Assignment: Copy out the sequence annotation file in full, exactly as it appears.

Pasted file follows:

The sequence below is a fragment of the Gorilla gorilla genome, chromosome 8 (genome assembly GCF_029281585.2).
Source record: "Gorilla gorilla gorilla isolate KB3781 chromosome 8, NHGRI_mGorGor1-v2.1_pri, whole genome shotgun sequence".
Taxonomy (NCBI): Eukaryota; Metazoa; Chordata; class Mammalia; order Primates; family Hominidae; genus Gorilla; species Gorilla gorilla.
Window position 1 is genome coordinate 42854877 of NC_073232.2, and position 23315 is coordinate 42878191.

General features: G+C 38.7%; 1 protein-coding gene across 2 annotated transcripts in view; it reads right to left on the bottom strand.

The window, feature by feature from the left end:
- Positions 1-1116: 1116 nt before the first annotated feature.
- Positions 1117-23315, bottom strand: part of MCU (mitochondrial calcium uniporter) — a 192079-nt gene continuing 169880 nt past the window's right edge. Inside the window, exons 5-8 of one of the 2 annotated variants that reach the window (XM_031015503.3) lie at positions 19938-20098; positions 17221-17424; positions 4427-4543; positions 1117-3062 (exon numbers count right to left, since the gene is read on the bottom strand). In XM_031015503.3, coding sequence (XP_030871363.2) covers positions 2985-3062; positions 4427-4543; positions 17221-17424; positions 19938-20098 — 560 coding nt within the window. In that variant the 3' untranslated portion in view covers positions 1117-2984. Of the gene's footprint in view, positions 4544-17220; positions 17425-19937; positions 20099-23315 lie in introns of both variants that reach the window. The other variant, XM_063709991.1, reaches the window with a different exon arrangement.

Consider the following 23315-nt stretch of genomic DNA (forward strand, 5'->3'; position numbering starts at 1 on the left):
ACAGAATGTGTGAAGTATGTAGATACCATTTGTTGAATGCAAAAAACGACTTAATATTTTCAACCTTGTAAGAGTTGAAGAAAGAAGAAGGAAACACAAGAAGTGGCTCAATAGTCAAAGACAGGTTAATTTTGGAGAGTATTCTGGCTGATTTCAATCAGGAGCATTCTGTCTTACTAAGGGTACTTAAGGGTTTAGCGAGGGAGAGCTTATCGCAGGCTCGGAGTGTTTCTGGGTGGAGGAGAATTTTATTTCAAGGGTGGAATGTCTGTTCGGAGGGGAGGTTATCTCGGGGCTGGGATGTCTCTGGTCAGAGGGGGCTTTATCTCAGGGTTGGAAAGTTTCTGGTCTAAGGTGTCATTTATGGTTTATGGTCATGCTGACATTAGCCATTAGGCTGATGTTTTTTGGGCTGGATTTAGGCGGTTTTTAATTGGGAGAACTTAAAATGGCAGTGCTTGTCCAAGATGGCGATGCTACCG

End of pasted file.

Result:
The sequence below is a fragment of the Gorilla gorilla genome, chromosome 8 (genome assembly GCF_029281585.2).
Source record: "Gorilla gorilla gorilla isolate KB3781 chromosome 8, NHGRI_mGorGor1-v2.1_pri, whole genome shotgun sequence".
Taxonomy (NCBI): Eukaryota; Metazoa; Chordata; class Mammalia; order Primates; family Hominidae; genus Gorilla; species Gorilla gorilla.
Window position 1 is genome coordinate 42854877 of NC_073232.2, and position 23315 is coordinate 42878191.

General features: G+C 38.7%; 1 protein-coding gene across 2 annotated transcripts in view; it reads right to left on the bottom strand.

The window, feature by feature from the left end:
- Positions 1-1116: 1116 nt before the first annotated feature.
- Positions 1117-23315, bottom strand: part of MCU (mitochondrial calcium uniporter) — a 192079-nt gene continuing 169880 nt past the window's right edge. Inside the window, exons 5-8 of one of the 2 annotated variants that reach the window (XM_031015503.3) lie at positions 19938-20098; positions 17221-17424; positions 4427-4543; positions 1117-3062 (exon numbers count right to left, since the gene is read on the bottom strand). In XM_031015503.3, coding sequence (XP_030871363.2) covers positions 2985-3062; positions 4427-4543; positions 17221-17424; positions 19938-20098 — 560 coding nt within the window. In that variant the 3' untranslated portion in view covers positions 1117-2984. Of the gene's footprint in view, positions 4544-17220; positions 17425-19937; positions 20099-23315 lie in introns of both variants that reach the window. The other variant, XM_063709991.1, reaches the window with a different exon arrangement.

Consider the following 23315-nt stretch of genomic DNA (forward strand, 5'->3'; position numbering starts at 1 on the left):
ACAGAATGTGTGAAGTATGTAGATACCATTTGTTGAATGCAAAAAACGACTTAATATTTTCAACCTTGTAAGAGTTGAAGAAAGAAGAAGGAAACACAAGAAGTGGCTCAATAGTCAAAGACAGGTTAATTTTGGAGAGTATTCTGGCTGATTTCAATCAGGAGCATTCTGTCTTACTAAGGGTACTTAAGGGTTTAGCGAGGGAGAGCTTATCGCAGGCTCGGAGTGTTTCTGGGTGGAGGAGAATTTTATTTCAAGGGTGGAATGTCTGTTCGGAGGGGAGGTTATCTCGGGGCTGGGATGTCTCTGGTCAGAGGGGGCTTTATCTCAGGGTTGGAAAGTTTCTGGTCTAAGGTGTCATTTATGGTTTATGGTCATGCTGACATTAGCCATTAGGCTGATGTTTTTTGGGCTGGATTTAGGCGGTTTTTAATTGGGAGAACTTAAAATGGCAGTGCTTGTCCAAGATGGCGATGCTACCG